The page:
In David Blue Garcia’s Texas Chainsaw Massacre (2022), old man Leatherface (played by Lowlife’s Mark Burnham) squares off against a group of gentrifying Gen Zers who set out to rejuvenate a dying small town in Texas, not realizing their idealistic plans are about to be thwarted by a gruesome generational clash that results in a ton of chainsaw-related carnage and endless bloodshed. But before Texas’ most notorious face-wearing cannibal sets these twentysomethings straight, a blast from his past in the form of Sally Hardesty (Olwen Fouéré, who many fans will remember from her work in Mandy) arrives for a showdown nearly five decades in the making.

When it comes to the Texas Chainsaw movies, this is a franchise where I generally keep my expectations pretty low, as I’m not nearly as emotionally connected to this series the way I am with others. So generally, when it comes to the “worst” TCM movie (looking at you, TCM: The Beginning), I’m still always entertained to some degree because I’m just looking to go on a wild ride, and for the most part, these movies always deliver just that. So, keeping that in mind, I went into Texas Chainsaw Massacre (2022) with an open mind, and I must admit that Garcia pleasantly surprised me with his efforts on this newest TCM installment. Of course, it never hits the same heights as Tobe Hooper’s one-two punch of the original Texas Chain Saw Massacre and TCM 2, but I never expected it to because there’s no way to replicate that kind of macabre magic. But for what this new Texas Chainsaw sets out to do, it achieves those goals more often than not.

In Texas Chainsaw Massacre (2022), screenwriter Chris Thomas Devlin (with a story assist from Fede Alvarez and Rodo Sayagues) takes the requel approach (as explained in this year’s Scream) by recontextualizing Leatherface’s story after the original film and then reintroducing Sally Hardesty into the fray as well. And for me, the old man Leatherface storyline worked far better than any of the Sally Hardesty stuff, even though Fouéré is great here, just because of the way things play out. When they bring Sally back into the mix here, it ends up feeling unnecessary because of how her character is treated in the story and the fact that it can’t really match up to just how compelling Leatherface’s story ends up being. I don’t want to give too much away, but how the iconic chainsaw-wielding madman is presented here ended up being extremely fascinating to me, and I think Burnham does a really great job of building upon the foundation for Leatherface that Gunnar Hansen first established back in 1974.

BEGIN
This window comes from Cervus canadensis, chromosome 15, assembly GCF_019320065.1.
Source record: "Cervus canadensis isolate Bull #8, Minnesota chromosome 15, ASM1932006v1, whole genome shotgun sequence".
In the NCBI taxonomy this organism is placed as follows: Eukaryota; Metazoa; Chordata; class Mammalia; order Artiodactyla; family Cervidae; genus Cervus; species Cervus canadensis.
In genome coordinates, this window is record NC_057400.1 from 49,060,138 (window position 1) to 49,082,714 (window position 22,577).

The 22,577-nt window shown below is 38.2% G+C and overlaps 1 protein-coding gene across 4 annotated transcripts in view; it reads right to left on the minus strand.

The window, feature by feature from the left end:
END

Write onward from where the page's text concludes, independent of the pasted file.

Again, I don’t want to say too much, but what I will say is that I was genuinely surprised by this iteration of Leatherface and I enjoyed how truly scary but also empathetic the character was at times. But the reemergence of Sally Hardesty in this newest Texas Chainsaw is truly a waste, which is the biggest sin committed by the “requel.”